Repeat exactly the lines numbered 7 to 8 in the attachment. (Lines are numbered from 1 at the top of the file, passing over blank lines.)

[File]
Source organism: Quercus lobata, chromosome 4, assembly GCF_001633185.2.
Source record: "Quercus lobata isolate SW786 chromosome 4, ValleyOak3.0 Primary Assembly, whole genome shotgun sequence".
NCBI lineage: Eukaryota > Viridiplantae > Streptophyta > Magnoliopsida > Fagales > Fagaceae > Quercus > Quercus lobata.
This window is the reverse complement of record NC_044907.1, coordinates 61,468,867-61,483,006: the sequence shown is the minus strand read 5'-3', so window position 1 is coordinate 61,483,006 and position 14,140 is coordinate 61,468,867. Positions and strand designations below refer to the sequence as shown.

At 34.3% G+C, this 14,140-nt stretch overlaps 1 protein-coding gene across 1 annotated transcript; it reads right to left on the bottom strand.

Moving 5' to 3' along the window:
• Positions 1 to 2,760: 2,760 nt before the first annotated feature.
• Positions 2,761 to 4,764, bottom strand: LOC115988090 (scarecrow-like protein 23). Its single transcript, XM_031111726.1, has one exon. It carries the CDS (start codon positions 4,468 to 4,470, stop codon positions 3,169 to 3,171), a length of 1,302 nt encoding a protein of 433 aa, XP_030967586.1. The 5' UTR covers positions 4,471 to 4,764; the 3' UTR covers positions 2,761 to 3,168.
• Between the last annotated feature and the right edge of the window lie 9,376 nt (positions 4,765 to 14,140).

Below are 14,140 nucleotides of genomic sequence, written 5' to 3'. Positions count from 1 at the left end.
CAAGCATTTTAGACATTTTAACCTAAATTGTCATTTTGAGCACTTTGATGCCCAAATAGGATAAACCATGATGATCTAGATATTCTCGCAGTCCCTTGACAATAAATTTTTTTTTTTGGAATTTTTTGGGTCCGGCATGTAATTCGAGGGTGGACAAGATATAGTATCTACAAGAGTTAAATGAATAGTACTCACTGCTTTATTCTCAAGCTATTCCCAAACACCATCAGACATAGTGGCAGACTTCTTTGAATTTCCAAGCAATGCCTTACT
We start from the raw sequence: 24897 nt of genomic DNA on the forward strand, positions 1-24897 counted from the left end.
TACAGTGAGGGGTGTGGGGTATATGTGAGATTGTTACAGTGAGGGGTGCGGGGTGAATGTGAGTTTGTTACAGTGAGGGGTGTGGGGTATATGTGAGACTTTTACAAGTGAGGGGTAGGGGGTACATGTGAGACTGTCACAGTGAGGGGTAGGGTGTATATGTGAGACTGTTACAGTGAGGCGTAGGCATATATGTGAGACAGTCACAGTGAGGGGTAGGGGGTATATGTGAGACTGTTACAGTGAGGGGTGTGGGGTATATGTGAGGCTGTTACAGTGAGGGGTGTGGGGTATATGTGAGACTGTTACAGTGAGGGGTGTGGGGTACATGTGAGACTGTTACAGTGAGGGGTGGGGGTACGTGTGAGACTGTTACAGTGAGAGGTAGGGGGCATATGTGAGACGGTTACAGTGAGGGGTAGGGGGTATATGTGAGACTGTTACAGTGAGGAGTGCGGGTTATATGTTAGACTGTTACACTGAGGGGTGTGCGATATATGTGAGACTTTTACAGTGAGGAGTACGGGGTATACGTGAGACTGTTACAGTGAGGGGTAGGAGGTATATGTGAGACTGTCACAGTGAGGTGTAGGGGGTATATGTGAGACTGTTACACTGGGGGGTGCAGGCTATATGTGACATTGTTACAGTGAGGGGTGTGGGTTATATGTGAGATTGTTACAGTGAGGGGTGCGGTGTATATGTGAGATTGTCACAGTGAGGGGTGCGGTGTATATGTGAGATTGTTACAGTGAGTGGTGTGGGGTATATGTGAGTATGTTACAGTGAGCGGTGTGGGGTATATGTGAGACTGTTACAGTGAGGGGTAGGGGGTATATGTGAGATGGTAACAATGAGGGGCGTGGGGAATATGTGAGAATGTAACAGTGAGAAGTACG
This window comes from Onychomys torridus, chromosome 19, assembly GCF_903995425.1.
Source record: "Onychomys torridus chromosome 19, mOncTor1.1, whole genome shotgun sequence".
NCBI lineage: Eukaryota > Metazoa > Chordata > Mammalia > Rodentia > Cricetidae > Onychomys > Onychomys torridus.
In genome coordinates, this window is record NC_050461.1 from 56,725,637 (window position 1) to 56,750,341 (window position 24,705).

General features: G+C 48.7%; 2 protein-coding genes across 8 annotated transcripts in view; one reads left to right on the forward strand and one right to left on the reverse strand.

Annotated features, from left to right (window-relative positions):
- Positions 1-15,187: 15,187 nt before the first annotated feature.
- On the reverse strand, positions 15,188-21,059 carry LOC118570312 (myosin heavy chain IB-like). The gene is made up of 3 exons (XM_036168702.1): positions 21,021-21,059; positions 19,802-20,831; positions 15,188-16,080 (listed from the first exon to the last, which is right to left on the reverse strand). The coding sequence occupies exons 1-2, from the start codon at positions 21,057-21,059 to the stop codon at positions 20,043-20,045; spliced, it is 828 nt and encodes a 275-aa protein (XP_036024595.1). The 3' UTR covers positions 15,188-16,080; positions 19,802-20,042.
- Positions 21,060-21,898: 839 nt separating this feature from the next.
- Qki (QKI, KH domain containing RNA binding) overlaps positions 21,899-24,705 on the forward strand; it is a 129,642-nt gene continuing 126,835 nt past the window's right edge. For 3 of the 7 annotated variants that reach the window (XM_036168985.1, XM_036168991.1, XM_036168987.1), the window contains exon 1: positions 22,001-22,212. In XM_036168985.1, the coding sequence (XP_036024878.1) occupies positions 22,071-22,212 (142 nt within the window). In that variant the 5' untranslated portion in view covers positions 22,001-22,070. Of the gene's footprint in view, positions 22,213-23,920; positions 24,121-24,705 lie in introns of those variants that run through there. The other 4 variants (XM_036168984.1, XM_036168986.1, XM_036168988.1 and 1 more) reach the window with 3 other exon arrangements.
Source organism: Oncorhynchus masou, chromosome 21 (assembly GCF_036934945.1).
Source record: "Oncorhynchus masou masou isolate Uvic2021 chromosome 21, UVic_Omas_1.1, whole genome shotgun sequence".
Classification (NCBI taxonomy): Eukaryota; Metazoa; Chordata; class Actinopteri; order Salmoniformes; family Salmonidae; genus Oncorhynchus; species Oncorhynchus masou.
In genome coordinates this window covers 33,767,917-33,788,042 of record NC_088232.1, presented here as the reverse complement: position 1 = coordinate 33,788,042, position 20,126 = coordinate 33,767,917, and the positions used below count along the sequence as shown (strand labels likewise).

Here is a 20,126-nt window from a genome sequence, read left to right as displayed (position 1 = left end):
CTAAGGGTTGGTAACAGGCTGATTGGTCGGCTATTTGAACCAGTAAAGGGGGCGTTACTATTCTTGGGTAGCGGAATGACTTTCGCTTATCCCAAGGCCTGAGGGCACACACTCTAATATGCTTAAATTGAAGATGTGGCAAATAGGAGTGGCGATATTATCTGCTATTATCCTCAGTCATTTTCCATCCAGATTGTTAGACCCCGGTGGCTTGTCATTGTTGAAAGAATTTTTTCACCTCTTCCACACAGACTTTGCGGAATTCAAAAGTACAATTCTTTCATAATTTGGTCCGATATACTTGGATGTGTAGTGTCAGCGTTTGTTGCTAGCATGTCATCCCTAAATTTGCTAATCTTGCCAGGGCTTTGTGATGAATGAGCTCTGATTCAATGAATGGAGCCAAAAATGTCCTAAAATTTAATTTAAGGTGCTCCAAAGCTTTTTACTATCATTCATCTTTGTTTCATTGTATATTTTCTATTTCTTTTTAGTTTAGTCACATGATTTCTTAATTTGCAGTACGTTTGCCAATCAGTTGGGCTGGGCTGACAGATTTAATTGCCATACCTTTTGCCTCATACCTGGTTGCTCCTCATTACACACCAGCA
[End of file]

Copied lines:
• Positions 1 to 2,760: 2,760 nt before the first annotated feature.
• Positions 2,761 to 4,764, bottom strand: LOC115988090 (scarecrow-like protein 23). Its single transcript, XM_031111726.1, has one exon. It carries the CDS (start codon positions 4,468 to 4,470, stop codon positions 3,169 to 3,171), a length of 1,302 nt encoding a protein of 433 aa, XP_030967586.1. The 5' UTR covers positions 4,471 to 4,764; the 3' UTR covers positions 2,761 to 3,168.